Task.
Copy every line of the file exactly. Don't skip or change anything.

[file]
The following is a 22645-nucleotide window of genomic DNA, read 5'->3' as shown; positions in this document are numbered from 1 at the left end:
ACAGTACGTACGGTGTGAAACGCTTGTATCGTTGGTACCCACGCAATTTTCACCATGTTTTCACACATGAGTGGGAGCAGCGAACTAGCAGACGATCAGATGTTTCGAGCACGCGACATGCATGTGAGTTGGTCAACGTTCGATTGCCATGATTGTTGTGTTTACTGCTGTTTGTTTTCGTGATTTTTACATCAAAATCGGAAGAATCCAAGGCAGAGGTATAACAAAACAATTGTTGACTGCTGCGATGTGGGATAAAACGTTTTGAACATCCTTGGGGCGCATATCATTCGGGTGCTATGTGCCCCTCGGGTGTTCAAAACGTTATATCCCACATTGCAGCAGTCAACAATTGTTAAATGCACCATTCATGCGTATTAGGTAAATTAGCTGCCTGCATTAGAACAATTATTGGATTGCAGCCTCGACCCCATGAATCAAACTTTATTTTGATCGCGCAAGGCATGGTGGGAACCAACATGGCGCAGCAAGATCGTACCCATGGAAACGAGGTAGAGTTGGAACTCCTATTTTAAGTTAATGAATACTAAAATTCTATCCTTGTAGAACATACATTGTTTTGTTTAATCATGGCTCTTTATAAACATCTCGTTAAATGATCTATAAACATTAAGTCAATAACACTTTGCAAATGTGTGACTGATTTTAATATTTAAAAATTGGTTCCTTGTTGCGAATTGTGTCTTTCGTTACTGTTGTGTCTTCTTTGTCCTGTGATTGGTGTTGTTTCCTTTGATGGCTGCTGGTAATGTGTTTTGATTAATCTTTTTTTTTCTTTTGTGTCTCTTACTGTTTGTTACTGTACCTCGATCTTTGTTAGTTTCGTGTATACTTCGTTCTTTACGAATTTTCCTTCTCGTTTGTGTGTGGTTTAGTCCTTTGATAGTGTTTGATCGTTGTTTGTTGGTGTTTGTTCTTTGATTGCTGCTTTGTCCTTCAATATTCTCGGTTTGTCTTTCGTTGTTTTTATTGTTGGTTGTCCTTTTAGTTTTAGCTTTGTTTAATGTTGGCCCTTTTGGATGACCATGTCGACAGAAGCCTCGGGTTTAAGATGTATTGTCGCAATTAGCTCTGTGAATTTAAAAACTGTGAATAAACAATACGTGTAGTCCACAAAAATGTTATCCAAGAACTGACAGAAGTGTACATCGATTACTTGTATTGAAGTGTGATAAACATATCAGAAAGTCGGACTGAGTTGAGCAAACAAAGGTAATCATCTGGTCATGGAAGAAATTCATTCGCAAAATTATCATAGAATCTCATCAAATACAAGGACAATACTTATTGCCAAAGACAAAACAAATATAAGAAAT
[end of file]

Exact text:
The following is a 22645-nucleotide window of genomic DNA, read 5'->3' as shown; positions in this document are numbered from 1 at the left end:
ACAGTACGTACGGTGTGAAACGCTTGTATCGTTGGTACCCACGCAATTTTCACCATGTTTTCACACATGAGTGGGAGCAGCGAACTAGCAGACGATCAGATGTTTCGAGCACGCGACATGCATGTGAGTTGGTCAACGTTCGATTGCCATGATTGTTGTGTTTACTGCTGTTTGTTTTCGTGATTTTTACATCAAAATCGGAAGAATCCAAGGCAGAGGTATAACAAAACAATTGTTGACTGCTGCGATGTGGGATAAAACGTTTTGAACATCCTTGGGGCGCATATCATTCGGGTGCTATGTGCCCCTCGGGTGTTCAAAACGTTATATCCCACATTGCAGCAGTCAACAATTGTTAAATGCACCATTCATGCGTATTAGGTAAATTAGCTGCCTGCATTAGAACAATTATTGGATTGCAGCCTCGACCCCATGAATCAAACTTTATTTTGATCGCGCAAGGCATGGTGGGAACCAACATGGCGCAGCAAGATCGTACCCATGGAAACGAGGTAGAGTTGGAACTCCTATTTTAAGTTAATGAATACTAAAATTCTATCCTTGTAGAACATACATTGTTTTGTTTAATCATGGCTCTTTATAAACATCTCGTTAAATGATCTATAAACATTAAGTCAATAACACTTTGCAAATGTGTGACTGATTTTAATATTTAAAAATTGGTTCCTTGTTGCGAATTGTGTCTTTCGTTACTGTTGTGTCTTCTTTGTCCTGTGATTGGTGTTGTTTCCTTTGATGGCTGCTGGTAATGTGTTTTGATTAATCTTTTTTTTTCTTTTGTGTCTCTTACTGTTTGTTACTGTACCTCGATCTTTGTTAGTTTCGTGTATACTTCGTTCTTTACGAATTTTCCTTCTCGTTTGTGTGTGGTTTAGTCCTTTGATAGTGTTTGATCGTTGTTTGTTGGTGTTTGTTCTTTGATTGCTGCTTTGTCCTTCAATATTCTCGGTTTGTCTTTCGTTGTTTTTATTGTTGGTTGTCCTTTTAGTTTTAGCTTTGTTTAATGTTGGCCCTTTTGGATGACCATGTCGACAGAAGCCTCGGGTTTAAGATGTATTGTCGCAATTAGCTCTGTGAATTTAAAAACTGTGAATAAACAATACGTGTAGTCCACAAAAATGTTATCCAAGAACTGACAGAAGTGTACATCGATTACTTGTATTGAAGTGTGATAAACATATCAGAAAGTCGGACTGAGTTGAGCAAACAAAGGTAATCATCTGGTCATGGAAGAAATTCATTCGCAAAATTATCATAGAATCTCATCAAATACAAGGACAATACTTATTGCCAAAGACAAAACAAATATAAGAAAT